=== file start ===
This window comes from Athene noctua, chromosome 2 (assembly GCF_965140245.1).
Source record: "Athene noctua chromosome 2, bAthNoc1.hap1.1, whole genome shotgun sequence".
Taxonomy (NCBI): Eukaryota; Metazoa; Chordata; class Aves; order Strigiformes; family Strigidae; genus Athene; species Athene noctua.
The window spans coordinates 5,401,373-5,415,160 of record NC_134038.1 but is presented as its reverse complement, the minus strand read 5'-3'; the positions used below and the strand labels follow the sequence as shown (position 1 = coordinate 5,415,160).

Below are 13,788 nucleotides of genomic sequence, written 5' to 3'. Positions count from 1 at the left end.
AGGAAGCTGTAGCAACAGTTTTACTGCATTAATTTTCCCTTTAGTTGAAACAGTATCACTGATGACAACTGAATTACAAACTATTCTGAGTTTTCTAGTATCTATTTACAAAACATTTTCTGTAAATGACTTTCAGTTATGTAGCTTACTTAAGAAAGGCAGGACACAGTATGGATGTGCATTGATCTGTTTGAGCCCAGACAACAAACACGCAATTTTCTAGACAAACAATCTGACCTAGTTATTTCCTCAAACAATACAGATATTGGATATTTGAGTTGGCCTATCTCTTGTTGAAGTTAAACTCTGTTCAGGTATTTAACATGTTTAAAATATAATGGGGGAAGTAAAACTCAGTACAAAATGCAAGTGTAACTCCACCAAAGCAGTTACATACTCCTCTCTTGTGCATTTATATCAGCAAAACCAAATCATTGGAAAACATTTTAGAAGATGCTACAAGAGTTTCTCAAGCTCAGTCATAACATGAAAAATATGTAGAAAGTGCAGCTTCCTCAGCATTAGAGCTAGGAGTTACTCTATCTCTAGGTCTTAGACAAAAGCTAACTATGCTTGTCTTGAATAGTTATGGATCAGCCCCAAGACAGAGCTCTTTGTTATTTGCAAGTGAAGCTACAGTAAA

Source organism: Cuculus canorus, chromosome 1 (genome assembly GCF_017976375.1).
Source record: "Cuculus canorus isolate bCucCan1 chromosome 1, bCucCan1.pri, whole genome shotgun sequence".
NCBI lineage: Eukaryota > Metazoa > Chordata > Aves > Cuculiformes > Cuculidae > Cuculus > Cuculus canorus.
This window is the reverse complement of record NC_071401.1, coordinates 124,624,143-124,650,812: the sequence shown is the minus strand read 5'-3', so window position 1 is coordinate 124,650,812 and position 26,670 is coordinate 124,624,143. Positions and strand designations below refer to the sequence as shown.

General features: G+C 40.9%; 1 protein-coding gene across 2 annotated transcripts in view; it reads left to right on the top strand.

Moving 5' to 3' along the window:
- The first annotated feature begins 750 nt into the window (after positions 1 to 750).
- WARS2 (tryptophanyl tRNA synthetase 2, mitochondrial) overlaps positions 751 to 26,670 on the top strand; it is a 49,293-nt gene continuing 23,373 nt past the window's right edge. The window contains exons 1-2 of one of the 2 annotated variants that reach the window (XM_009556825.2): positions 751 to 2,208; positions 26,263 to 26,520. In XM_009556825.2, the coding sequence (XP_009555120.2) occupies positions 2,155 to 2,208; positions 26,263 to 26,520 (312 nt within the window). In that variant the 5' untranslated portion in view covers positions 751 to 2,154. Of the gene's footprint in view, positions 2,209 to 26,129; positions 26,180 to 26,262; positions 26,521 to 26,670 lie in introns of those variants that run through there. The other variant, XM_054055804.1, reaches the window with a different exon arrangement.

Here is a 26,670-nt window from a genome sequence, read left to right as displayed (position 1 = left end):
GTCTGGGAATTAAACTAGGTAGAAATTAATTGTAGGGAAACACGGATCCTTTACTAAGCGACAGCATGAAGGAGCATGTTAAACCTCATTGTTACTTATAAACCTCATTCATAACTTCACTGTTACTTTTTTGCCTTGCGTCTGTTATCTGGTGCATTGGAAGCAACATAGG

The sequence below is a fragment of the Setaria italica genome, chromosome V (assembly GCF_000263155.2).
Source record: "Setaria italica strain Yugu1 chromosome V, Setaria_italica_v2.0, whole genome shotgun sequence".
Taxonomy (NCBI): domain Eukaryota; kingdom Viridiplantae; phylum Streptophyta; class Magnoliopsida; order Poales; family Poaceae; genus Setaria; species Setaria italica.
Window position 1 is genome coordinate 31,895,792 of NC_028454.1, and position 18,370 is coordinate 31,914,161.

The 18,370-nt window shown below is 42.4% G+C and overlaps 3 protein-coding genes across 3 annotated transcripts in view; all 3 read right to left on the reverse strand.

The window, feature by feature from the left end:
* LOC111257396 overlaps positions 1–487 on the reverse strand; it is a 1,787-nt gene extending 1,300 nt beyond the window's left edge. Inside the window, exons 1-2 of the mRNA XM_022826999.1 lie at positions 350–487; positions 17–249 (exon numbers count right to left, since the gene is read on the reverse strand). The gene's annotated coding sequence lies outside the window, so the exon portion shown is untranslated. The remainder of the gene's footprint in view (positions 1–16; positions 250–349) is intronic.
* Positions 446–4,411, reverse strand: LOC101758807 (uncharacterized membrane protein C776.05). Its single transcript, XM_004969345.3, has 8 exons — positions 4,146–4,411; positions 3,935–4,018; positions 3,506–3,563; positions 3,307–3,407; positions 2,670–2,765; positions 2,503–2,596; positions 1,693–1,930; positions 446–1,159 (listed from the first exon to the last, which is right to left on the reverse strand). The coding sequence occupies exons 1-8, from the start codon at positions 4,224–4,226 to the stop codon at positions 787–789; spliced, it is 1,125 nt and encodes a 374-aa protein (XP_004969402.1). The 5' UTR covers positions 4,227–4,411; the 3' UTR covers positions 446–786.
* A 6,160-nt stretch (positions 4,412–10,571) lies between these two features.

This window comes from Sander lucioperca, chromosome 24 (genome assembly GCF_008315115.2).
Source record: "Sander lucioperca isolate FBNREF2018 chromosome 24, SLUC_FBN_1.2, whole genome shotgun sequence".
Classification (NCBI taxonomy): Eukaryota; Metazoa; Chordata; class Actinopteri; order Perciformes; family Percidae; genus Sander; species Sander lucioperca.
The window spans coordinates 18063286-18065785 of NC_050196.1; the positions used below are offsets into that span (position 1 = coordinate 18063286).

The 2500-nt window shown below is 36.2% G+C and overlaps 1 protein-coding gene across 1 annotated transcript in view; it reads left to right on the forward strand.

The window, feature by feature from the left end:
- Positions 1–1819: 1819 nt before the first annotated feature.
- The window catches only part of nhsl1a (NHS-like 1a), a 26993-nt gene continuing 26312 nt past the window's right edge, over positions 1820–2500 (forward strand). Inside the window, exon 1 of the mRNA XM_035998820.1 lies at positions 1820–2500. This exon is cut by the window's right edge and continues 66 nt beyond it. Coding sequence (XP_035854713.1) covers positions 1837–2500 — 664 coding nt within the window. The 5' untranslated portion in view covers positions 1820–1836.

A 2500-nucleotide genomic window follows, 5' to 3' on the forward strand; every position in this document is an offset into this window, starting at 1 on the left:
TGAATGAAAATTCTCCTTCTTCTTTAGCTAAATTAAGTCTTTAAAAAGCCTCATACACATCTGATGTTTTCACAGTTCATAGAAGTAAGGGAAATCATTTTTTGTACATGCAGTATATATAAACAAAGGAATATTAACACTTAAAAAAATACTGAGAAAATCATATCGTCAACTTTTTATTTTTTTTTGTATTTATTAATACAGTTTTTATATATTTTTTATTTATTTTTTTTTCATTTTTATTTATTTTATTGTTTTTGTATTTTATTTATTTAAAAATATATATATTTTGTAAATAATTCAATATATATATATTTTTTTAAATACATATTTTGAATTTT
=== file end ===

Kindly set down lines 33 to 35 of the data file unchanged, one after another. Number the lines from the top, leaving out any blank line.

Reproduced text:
- The window catches only part of nhsl1a (NHS-like 1a), a 26993-nt gene continuing 26312 nt past the window's right edge, over positions 1820–2500 (forward strand). Inside the window, exon 1 of the mRNA XM_035998820.1 lies at positions 1820–2500. This exon is cut by the window's right edge and continues 66 nt beyond it. Coding sequence (XP_035854713.1) covers positions 1837–2500 — 664 coding nt within the window. The 5' untranslated portion in view covers positions 1820–1836.

A 2500-nucleotide genomic window follows, 5' to 3' on the forward strand; every position in this document is an offset into this window, starting at 1 on the left:
TGAATGAAAATTCTCCTTCTTCTTTAGCTAAATTAAGTCTTTAAAAAGCCTCATACACATCTGATGTTTTCACAGTTCATAGAAGTAAGGGAAATCATTTTTTGTACATGCAGTATATATAAACAAAGGAATATTAACACTTAAAAAAATACTGAGAAAATCATATCGTCAACTTTTTATTTTTTTTTGTATTTATTAATACAGTTTTTATATATTTTTTATTTATTTTTTTTTCATTTTTATTTATTTTATTGTTTTTGTATTTTATTTATTTAAAAATATATATATTTTGTAAATAATTCAATATATATATATTTTTTTAAATACATATTTTGAATTTT